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Immigration Law

CA9 on Reliance, Fault, Adjustment of Status: Peters v. Barr

Peters v. Barr

"For nearly 14 years, Patricia Audrey Peters has been stuck in what can only be described as a bureaucratic nightmare. In 2006, her lawyer failed to file the paperwork necessary to obtain an extension of her lawful immigration status. At each stage of the lengthy proceedings below, immigration authorities have ruled that, as a result of her lawyer’s mistake, Peters lost her eligibility to become a lawful permanent resident of the United States. We are asked to decide whether the regulation supporting that ruling is consistent with the Immigration and Nationality Act. ... When a non-citizen’s failure to maintain lawful status results from her reasonable reliance on the assistance of counsel, nothing more is needed to show that the failure has occurred “through no fault of [her] own.” ... Resolution of this appeal does not require us to declare the regulation invalid in its entirety. It is enough to hold, as we do today, that 8 C.F.R. § 1245.1(d)(2)(i) is invalid to the extent it excludes reasonable reliance on the assistance of counsel from the circumstances covered by the phrase “other than through no fault of his own.” ... She remains eligible for adjustment of status because her failure to maintain lawful status continuously since entering the United States occurred through no fault of her own. We grant Peters’s petition for review and remand the case to the BIA so that it may address in the first instance the alternative ground on which the IJ denied Peters’s application."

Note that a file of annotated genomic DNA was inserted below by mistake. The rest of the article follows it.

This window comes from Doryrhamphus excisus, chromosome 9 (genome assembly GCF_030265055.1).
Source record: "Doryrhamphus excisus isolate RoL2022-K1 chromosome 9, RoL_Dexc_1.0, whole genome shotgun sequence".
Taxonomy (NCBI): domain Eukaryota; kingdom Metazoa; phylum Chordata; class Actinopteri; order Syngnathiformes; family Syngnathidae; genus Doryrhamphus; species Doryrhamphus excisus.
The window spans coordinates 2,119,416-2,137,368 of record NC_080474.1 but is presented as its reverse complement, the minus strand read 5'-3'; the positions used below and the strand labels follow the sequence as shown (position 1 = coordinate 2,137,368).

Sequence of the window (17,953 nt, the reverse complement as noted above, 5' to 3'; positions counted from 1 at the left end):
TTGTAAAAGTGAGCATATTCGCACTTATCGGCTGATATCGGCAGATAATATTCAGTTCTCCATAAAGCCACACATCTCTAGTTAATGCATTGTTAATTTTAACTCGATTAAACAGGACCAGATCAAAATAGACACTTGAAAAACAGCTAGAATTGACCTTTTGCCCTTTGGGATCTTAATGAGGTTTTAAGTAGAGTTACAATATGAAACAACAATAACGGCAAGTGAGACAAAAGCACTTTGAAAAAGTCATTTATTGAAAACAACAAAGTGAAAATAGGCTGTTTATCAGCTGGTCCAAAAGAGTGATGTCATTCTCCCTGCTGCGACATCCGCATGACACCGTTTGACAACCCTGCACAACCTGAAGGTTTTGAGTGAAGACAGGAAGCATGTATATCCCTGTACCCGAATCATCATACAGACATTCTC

[Hats off to Jason A. Orr (argued), O’Melveny & Myers LLP!]